London: The real reason for Titanic's tragic sinking that claimed over 1,500 lives in 1912 was a fire in the ocean liner's boiler room and not simply a collision with
a giant iceberg, a new documentary has claimed.
The Titanic's hull was fatally weakened by a fire that had been smouldering in the coal bunker in the boiler room since she left the shipyard in Belfast, Irish journalist and author Senan Molony has claimed in the documentary. Photographs of the ship with a dark mark on her hull before she left Southampton -- at the same spot the iceberg struck -- support the theory, Molony, who has spent 30 years researching the disaster, was quoted as saying by The Times.
He claimed that J Bruce Ismay, president of the company that built the ship and the man forever branded a coward for taking one of the few lifeboat places, knew about the fire but downplayed its significance in the aftermath. In Molony's documentary, 'Titanic: The New Evidence' to be broadcast on Channel 4, he suggests that the prolonged fire subjected the partitions, or bulkheads, in the hull to temperatures in excess of 1,000C, making the hull so weak and brittle that what should have been a minor collision became a catastrophe that killed more than 1,500 people.
"The official Titanic inquiry branded the sinking as an act of God. This isn't a simple story of colliding with an iceberg and sinking. It's a perfect storm of extraordinary factors coming together: fire, ice and criminal negligence,"
Molony is quoted as saying. He points to dark marks that can be seen on the starboard side in a set of photographs that came to light in a private auction recently.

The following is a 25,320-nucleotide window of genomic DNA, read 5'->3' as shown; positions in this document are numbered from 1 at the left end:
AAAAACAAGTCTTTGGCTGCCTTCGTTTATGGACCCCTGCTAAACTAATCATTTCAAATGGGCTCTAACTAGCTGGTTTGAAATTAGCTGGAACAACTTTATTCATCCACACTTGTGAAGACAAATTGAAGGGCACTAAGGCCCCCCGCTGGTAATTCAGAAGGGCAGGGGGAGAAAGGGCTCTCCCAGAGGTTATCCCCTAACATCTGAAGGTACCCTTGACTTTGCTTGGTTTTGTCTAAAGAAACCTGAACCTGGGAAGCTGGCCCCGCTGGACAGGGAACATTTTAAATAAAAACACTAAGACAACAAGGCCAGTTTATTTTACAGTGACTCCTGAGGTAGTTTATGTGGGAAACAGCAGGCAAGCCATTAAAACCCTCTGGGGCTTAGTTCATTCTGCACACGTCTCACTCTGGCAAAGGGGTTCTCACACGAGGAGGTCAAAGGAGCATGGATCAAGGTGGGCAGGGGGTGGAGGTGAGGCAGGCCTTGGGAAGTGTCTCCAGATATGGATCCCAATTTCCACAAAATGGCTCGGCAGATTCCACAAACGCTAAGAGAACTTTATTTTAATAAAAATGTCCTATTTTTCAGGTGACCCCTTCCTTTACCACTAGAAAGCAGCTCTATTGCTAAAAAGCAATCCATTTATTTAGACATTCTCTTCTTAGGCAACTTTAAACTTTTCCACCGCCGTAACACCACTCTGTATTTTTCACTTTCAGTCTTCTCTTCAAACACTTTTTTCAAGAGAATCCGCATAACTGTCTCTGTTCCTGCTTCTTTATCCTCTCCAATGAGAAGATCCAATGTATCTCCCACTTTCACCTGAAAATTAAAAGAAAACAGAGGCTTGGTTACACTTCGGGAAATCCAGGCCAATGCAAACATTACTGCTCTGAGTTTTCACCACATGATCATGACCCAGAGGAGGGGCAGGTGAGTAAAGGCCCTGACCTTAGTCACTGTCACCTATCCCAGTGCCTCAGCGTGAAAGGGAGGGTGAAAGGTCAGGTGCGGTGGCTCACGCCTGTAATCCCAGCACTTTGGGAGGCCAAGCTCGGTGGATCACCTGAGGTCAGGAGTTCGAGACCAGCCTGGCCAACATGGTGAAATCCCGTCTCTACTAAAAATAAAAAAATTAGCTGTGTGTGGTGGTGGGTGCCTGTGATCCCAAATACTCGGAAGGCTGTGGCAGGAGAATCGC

Molony believes it is evidence of the fire inside and the reason why the most luxurious ocean liner of her day was, unusually, reversed into her berth -- presenting the unmarked side to passengers as they boarded. "Nobody has investigated these marks before or dwelled upon them. It totally changes the narrative," he said.
"Since 1912, there has been this myth of a 300ft gash that opened the ship up but when the wreckage was examined, people were perplexed because they couldn't find anything like it," Molony said. "We have metallurgy experts telling us that when you get that level of temperature against steel it makes it brittle,
and reduces its strength by up to 75 per cent. The fire was known about and briefly addressed at the inquiry, but it was played down. She should never have been put to sea but the Titanic had already been delayed a couple of times and was committed to leaving on April 10th," he said.
A secret fire, Molony claims, would go some way to explaining why the Titanic was going so fast through icy seas. Richard De Kerbrech, the author of several books on the Titanic, said the theory was plausible....